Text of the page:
Counting Cards "Which is better choice between if else or switch syntex to solve Cards Counting ?"

Counting Cards "Which is better choice between if else or switch syntex to solve Cards Counting ?"
0

#1

Tell us what’s happening:
I solved Counting Cards by if/else syntex, however Hint shows answer with switch.
I really wonder which is better as efficiency to choose between if and switch?
If we assume Counting cards as real project in professional world, which one btw if and switch programmers would choose?

Your code so far

var count = 0;

function cc(card) {
  // Only change code below this line
  if (card == 2 || card == 3 || card == 4 || card == 5 || card == 6 ) {
      count += 1;
  } else if (card == 7 || card == 8 || card == 9) {
      count += 0;
  } else if (card == 10 || card == 'J' || card == 'Q' || card == 'K' || card == 'A') {
      count -= 1;
  }
  
  if (count > 0) {
    return count + " Bet";    
  } return count + " Hold";
 
  
  
  // Only change code above this line
}

// Add/remove calls to test your function.
// Note: Only the last will display
cc(2); cc(2); cc(10); ```
**Your browser information:**

Your Browser User Agent is: ```Mozilla/5.0 (Macintosh; Intel Mac OS X 10_13_1) AppleWebKit/537.36 (KHTML, like Gecko) Chrome/62.0.3202.94 Safari/537.36```.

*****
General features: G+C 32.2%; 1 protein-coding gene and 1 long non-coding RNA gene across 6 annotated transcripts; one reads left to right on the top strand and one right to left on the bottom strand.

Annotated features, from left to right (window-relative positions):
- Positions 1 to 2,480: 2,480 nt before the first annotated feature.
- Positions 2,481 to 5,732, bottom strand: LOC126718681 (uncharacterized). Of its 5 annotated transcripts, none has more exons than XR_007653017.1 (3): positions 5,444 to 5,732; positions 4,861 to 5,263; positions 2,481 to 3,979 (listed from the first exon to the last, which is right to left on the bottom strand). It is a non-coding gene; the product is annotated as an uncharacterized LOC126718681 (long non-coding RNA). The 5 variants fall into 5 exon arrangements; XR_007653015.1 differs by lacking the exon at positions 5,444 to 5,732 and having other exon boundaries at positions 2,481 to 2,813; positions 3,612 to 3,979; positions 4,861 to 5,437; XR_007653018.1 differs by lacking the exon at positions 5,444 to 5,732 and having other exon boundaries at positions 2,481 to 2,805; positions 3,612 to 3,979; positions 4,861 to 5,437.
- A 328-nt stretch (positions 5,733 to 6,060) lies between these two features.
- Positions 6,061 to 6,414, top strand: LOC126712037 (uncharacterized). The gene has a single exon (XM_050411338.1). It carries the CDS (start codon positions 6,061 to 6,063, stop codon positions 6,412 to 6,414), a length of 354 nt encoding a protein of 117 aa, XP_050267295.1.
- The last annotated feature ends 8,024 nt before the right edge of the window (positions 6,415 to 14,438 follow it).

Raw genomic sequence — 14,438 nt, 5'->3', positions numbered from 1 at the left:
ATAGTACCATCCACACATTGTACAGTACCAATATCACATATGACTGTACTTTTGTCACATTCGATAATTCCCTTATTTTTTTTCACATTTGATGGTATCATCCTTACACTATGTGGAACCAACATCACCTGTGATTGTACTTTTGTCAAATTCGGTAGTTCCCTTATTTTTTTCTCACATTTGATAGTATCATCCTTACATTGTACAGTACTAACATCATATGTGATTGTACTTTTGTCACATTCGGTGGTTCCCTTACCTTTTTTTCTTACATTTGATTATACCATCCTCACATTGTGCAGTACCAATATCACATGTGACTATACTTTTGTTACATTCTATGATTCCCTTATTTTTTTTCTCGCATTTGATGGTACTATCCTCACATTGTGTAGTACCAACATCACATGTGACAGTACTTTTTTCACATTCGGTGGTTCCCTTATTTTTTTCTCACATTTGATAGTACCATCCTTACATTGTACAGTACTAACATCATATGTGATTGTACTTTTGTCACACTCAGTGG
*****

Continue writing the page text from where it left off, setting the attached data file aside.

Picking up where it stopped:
**Link to the challenge:**
https://www.freecodecamp.org/challenges/counting-cards

#2

I think the using an if/elseif statement works better for a solution to this challenge, but based on the way you are solving it with if/else if, you could use switch just as easy.

Instead of using multiple OR operators (||), your first if statement could be simplified as:

if (card >=2 && card <=6) {

Then, you could skip your first else if statement all together, because you do not need to modify count if it is a 7, 8, or 9.

Lastly, your final else if could be simplified as:

else if {card == 10 || (card >= 'A' && card <= 'Q')) {

Putting it all together your if statements would be:

if (card >=2 && card <=6) {
  count += 1;
}
else if {card == 10 || (card >= 'A' && card <= 'Q')) {
  count -= 1;
}

I think the above or the more compact version below works better than using switch:

if (card <=6) {
  count += 1;
}
else if {card >= '10')) {
  count -= 1;
}

#3

I solved this problem with switch statement:

var count = 0;

function cc(card) {

switch(card) {
case 2:
case 3:
case 4:
case 5:
case 6:
count += 1;
break;

case 10:
case "J":
case "Q":
case "K":
case "A":
  count -= 1;   

}

if( count > 0 ) {
return count + " Bet";
}
return count + " Hold";
}
cc(2); cc(3); cc(7); cc(5); cc(4);


#4

How does the logic in this section work?
I thought that you would need to define the “J” and “K” values too. Or am I missing something?
Thankss

else if {card == 10 || (card >= 'A' && card <= 'Q'))


#5

Letters have a lexical order similar to how numbers have an order. When you compare one letter to another like ‘J’ > ‘A’, JavaScript understands this order. The card >= ‘A’ && card <= ‘Q’ condition works, because the only card letters are ‘A’, ‘K’, ‘J’, and ‘Q’ and all of those are greater or equal to ‘A’ and less than or equal to ‘Q’ with respect of their lexical order.